Science.gov (United States)

    Waki, N; Yajima, N; Suganuma, H; Buddle, B M; Luo, D; Heiser, A; Zheng, T

    2014-01-01

    Lactobacillus brevis KB290 (KB290), isolated from a traditional Japanese pickle 'Suguki', has been reported to have immunomodulatory effects. We investigated whether oral administration of KB290 has protective effects against influenza virus (IFV) infection in mice. After 14 days of administration of lyophilized KB290 suspended in phosphate-buffered saline by oral gavage, BALB/c mice were intranasally infected with 2 × MLD50 (50% mouse lethal dose) of IFV A/PR/8/34 (H1N1). Prophylactically administered KB290 significantly alleviated the loss of body weight and the deterioration in observational physical conditions induced by the infection. In addition, 7 days after infection, the levels of IFV-specific immunoglobulin (Ig)A in bronchoalveolar lavage fluid were significantly increased in mice fed KB290 compared with controls. Moreover, there was a significant elevation of serum interferon (IFN)-α in KB290 group mice, even at three and 7 days after infection, despite the administration of KB290 being stopped before IFV infection. Our results demonstrated that oral administration of KB290 before infection could alleviate IFV-induced clinical symptoms. Alleviation of clinical symptoms by KB290 consumption may have been induced by long-lasting enhancement of IFN-α production and the augmentation of IFV-specific IgA production. This study demonstrated that oral administration of Lactobacillus brevis KB290 (KB290), a probiotic strain derived from a Japanese traditional pickle, could protect against influenza virus (IFV) infection in mice. Our results demonstrated that continual intake of KB290 for 14 days prior to IFV infection alleviated clinical symptoms such as loss of body weight and deterioration in observational physical conditions induced by the infection. The beneficial effects of KB290 consumption may have been elicited by the long-lasting enhancement of interferon-α production and the augmentation of IFV-specific immunoglobulin A production. © 2013 The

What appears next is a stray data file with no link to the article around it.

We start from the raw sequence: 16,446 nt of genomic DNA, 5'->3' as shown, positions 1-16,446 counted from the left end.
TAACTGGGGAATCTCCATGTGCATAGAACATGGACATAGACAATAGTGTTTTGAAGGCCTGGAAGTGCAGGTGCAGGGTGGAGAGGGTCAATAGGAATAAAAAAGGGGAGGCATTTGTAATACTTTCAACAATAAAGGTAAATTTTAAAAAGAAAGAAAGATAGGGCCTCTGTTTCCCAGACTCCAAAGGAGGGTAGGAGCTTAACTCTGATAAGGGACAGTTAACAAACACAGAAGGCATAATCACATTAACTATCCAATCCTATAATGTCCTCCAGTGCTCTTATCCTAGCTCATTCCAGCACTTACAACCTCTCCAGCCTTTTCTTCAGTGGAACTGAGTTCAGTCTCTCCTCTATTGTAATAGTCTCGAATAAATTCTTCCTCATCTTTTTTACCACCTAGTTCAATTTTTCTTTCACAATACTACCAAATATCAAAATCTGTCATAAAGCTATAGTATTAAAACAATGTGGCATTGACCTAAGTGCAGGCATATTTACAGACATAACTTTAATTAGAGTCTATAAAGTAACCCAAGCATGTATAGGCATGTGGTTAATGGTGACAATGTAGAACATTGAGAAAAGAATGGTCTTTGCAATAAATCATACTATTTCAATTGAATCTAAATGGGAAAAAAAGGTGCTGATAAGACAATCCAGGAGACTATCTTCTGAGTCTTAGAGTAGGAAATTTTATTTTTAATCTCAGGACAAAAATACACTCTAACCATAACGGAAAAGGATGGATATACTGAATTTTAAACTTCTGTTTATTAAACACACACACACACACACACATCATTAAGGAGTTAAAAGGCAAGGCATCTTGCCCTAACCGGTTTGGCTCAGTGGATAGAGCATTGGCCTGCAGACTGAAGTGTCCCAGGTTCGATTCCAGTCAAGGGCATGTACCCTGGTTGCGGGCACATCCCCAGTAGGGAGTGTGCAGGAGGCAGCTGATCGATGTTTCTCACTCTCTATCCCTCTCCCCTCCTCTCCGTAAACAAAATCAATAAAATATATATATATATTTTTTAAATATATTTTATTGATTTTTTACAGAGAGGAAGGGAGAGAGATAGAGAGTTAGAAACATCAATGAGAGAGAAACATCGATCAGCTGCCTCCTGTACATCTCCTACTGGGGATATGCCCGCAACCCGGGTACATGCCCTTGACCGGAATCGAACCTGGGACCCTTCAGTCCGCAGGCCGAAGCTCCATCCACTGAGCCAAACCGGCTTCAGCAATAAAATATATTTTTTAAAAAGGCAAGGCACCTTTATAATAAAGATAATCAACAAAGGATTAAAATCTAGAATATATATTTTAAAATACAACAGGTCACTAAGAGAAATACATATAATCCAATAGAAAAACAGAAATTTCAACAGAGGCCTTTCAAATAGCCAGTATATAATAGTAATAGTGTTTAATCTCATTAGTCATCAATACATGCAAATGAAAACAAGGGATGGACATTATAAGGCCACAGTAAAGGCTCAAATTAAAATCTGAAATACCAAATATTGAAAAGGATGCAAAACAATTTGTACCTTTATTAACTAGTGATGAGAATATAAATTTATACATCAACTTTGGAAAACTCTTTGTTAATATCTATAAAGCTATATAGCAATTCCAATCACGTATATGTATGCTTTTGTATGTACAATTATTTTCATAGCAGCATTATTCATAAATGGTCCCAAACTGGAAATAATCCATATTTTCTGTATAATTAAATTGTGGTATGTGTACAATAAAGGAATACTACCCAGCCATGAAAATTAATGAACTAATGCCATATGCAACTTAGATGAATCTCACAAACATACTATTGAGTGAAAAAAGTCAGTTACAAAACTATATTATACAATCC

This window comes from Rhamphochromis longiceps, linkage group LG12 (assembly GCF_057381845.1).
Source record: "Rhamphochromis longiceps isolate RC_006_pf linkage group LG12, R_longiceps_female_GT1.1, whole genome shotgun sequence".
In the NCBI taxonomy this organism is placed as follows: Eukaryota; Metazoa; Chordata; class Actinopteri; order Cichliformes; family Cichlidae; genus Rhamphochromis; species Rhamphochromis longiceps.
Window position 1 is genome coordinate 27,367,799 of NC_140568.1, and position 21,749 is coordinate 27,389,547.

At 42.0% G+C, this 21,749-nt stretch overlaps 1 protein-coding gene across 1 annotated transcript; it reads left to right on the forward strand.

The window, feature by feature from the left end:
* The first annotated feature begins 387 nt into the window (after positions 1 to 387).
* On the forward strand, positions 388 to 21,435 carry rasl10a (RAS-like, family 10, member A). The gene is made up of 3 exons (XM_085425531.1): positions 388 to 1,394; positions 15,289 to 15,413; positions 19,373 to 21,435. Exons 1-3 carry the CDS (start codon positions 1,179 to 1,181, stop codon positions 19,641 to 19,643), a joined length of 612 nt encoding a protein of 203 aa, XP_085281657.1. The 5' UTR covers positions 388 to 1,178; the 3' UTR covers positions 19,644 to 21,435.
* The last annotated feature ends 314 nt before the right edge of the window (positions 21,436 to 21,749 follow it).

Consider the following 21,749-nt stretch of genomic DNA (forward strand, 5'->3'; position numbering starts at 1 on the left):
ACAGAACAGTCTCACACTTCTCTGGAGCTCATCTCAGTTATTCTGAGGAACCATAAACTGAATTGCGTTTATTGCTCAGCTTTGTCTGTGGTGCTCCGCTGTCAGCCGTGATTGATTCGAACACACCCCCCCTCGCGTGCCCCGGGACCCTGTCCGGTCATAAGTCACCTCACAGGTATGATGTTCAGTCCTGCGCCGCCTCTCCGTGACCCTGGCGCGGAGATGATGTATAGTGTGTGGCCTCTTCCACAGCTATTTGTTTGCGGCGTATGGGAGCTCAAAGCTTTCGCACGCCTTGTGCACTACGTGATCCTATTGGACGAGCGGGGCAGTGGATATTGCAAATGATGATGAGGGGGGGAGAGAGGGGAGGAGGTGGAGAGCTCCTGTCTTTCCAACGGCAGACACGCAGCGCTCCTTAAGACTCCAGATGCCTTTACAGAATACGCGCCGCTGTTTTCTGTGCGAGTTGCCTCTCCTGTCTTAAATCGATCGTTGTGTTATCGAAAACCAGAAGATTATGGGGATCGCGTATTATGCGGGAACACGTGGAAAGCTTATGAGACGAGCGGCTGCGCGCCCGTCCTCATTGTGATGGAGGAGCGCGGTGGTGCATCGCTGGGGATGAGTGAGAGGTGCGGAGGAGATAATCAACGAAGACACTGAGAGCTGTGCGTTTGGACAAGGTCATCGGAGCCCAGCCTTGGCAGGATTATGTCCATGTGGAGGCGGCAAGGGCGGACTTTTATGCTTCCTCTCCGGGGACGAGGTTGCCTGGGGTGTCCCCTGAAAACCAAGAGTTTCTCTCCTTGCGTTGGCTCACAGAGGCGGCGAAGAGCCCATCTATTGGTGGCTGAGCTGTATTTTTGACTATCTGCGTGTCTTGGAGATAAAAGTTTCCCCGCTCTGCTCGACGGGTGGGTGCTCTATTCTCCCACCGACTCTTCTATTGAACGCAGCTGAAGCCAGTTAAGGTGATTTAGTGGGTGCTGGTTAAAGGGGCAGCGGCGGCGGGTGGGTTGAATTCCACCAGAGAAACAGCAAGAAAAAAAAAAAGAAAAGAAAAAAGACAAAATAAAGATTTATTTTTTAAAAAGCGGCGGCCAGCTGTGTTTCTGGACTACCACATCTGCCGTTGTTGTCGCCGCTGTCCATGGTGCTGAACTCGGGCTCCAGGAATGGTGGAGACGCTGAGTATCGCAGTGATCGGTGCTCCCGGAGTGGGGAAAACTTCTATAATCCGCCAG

5. Pine seed predation by mice: an experimental assessment of preference

    Directory of Open Access Journals (Sweden)

    Flores–Peredo, R.

    2016-06-01

    Full Text Available Seed traits are considered an essential factor influencing rodents’ foraging preferences. We evaluated the mouse’s preferences for seeds of four pine species, Pinus patula, P. pseudostrobus, P. teocote and P. montezumae, that differ in length, width, nutritional content, and concentrated tannins. In ‘cafeteria experiments’ in the laboratory, we tested six of the nine mice species commonly found in the temperate forest of Southern Mexico. Longer and wider seeds were those of P. teocote and P. montezumae. P. teocote seeds had the highest protein content, P. patula were highest in lipids, and P. montezumae seeds were highest in carbohydrates. In concentrated tannins, gallic acid content was highest in P. patula seeds and tannic acid content was highest in P. teocote seeds. Mice preferred small pine seeds with a high lipid and gallic acid content, a low tannic acid content, and an intermediate protein and carbohydrate content. The foraging behavior of rodents, their energy optimization, and the likely effects on seed fate and plant composition would thus be mediated by combinations of seed traits rather than by single seed traits such as size or tannin contents.